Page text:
We've got a question for you—have you given much thought to your thyroid? Truth be told, you may have. Since thyroid disorders are more common than one may think, affecting 12 percent of the U.S. population. Moreover, thyroid-related issues are much more prevalent for women than men. It is estimated that a woman is about five to eight times more likely to be diagnosed with a thyroid condition than a man.1 Unfair, right? Not to mention that when your thyroid isn't functioning properly, it can wreak havoc on your day-to-day causing everything from fatigue and irritability to acne and thinning hair.2
A woman is about 5-8x more likely to be diagnosed with a thyroid condition than a man.
So, it only feels right that we get much more knowledgeable and in sync with our thyroid. Which is why we sought out to understand what it is, what it does in the body, the symptoms to look out for when it's imbalanced, and how we can best be supporting our thyroid health at home. To help answer our questions, we turned to functional medicine provider, Bonni Tromello, MS, RN, NP-C, to break it down.
Keep reading for our guide to understanding your thyroid.
Simply put, what is the thyroid?
To understand your thyroid, you first need to understand the bigger picture: your endocrine system. The endocrine system is made up of the endocrine glands that secrete hormones. There are eight major endocrine glands in the body, but they are considered one system because of their interdependence.3 Meaning, it's important that each gland is functioning properly to support your overall hormonal health.
The thyroid in particular produces hormones that help the body use energy, stay warm and keep the brain, heart, muscles, and other organs working as they should.
"Thyroid hormone is used in every cell in the body to assist cells in making energy," explains Tromello.
But what about when the thyroid isn't working properly?
Tromello explains, "most commonly, the thyroid becomes under-active (hypothyroidism). It can also become overactive (hyperthyroidism)."
When your body makes too much thyroid hormone.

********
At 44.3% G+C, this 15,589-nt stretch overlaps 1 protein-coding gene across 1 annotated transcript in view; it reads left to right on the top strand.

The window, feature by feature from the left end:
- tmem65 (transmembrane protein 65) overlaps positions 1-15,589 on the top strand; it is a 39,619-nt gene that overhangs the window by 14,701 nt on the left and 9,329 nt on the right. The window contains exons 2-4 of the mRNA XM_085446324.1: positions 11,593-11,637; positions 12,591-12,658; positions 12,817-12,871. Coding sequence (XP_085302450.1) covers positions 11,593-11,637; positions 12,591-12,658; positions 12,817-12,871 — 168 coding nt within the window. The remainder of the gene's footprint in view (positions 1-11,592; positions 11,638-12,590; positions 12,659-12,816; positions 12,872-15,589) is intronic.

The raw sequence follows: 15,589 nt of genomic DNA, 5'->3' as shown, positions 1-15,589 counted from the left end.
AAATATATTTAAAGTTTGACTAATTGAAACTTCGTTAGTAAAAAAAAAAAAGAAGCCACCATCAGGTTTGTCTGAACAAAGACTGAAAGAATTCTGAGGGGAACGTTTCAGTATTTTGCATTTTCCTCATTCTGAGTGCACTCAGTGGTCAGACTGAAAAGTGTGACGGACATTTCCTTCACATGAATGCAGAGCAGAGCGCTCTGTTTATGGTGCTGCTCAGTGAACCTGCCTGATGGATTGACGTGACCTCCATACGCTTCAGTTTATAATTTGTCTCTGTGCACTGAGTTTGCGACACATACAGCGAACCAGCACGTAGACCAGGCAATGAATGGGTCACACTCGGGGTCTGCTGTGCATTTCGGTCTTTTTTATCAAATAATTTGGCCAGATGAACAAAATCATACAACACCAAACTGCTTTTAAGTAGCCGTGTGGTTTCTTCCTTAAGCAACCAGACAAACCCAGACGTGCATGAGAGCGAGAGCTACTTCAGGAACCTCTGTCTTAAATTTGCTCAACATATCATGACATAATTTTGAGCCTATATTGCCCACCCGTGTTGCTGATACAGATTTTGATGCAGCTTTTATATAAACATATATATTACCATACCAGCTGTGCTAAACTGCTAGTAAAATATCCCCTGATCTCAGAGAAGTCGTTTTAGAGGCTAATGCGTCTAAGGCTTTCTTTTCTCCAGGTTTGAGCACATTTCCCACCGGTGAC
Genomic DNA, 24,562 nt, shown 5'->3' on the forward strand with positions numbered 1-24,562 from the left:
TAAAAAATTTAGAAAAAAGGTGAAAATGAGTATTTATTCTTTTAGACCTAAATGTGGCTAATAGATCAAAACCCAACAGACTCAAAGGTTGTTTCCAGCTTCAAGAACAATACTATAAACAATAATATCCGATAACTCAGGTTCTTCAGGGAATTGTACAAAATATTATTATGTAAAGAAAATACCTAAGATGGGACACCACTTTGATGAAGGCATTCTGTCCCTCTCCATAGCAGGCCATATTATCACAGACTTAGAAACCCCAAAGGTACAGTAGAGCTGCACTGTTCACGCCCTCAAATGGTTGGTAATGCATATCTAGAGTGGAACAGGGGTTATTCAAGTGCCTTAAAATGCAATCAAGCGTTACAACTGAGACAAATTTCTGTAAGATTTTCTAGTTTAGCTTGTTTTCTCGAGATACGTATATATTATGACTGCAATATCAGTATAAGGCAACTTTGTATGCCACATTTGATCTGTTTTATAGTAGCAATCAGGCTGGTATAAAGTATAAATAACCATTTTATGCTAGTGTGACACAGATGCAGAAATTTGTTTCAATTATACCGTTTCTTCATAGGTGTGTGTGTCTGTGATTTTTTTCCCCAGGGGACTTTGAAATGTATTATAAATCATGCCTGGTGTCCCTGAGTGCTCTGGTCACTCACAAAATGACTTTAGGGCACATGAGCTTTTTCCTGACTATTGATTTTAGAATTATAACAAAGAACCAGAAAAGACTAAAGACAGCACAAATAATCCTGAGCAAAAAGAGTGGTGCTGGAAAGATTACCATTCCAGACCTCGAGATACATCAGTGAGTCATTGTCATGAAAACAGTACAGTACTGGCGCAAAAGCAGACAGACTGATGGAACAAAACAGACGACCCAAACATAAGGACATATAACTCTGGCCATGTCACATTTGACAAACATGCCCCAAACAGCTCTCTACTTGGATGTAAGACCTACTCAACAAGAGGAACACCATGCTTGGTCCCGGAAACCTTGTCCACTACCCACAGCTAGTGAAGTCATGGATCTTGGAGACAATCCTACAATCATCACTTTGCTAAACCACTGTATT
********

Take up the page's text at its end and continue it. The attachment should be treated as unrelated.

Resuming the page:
- increased sweating
- heart racing
- hand tremors
- difficulty sleeping
- thinning of your skin
- fine brittle hair
- weakness in your muscles
- frequent bowel movements
- weight loss
- light or infrequent menstrual flow
When your body makes too little thyroid hormone.
- feeling cold
- dry skin
- weight gain
- difficulty in losing weight
- hair loss
- change in hair or skin texture
- loss of hair on the outer third of the eyebrows
- menstrual irregularities
Note, if you notice any of these symptoms, contact your primary care provider so that a blood test can be ordered to check thyroid hormone levels.
What causes an unbalanced thyroid?
"The most common cause for thyroid illness worldwide is iodine deficiency. Although for those with access to iodized salt or produce grown in coastal, iodine-rich soils, it is less of an issue," explains Tromello.
"More typical causes of thyroid illness are stress, either psychologic or physiologic, or situations that trigger the body to make antibodies that attack the thyroid. Antibody production can be triggered by toxic exposures, infection or gluten."
"The most common cause for thyroid illness worldwide is iodine deficiency."
The good news? We formulated our each Perelel daily vitamin pack with iodine to combat thyroid-related nutrient deficiencies.
Finally, what are some ways people can help balance their thyroid?
"Treatment of overactive thyroid can be complex depending on severity," says Tromello. "Treatment of under-active thyroid involves taking thyroid hormone orally to replace what the thyroid is no longer making."
"For Functional Medicine providers like myself, it involves looking for the underlying cause of the problem and seeking to eradicate it. Helpful measures involve stress reduction, encouraging adequate rest, sleep, hydration, movement, sun exposure, and diet counseling. Diet changes involve encouraging a nutrient-dense diet, with lots of plants, high-quality protein, and avoiding processed foods. It can also include recommendations for a gluten-free diet."
Lifestyle Practices to Balance Your Thyroid
- Reduce stress.
- Get adequate sleep and rest.
- Keep your body hydrated.
- Get regular exercise and movement.
- Nourish your body with nutrient-rich foods.
- In some cases, a gluten-free diet may also be beneficial.
- Limit environmental toxins.
Tromello continues: "In cases of autoimmune antibody production, it is very helpful to examine any possible exposures such as mold and chemicals including pesticides, and building materials that might be triggers for this type of reaction. Thyroid illness does not have to be permanent if the underlying causes can be reduced or eliminated."
This article is for informational purposes only. It is not, nor is it intended to be, a substitute for professional medical advice, diagnosis, or treatment and we recommend that you always consult with your healthcare provider. To the extent that this article features the advice of physicians or medical practitioners, the views expressed are the views of the cited expert and do not necessarily represent the views of Perelel.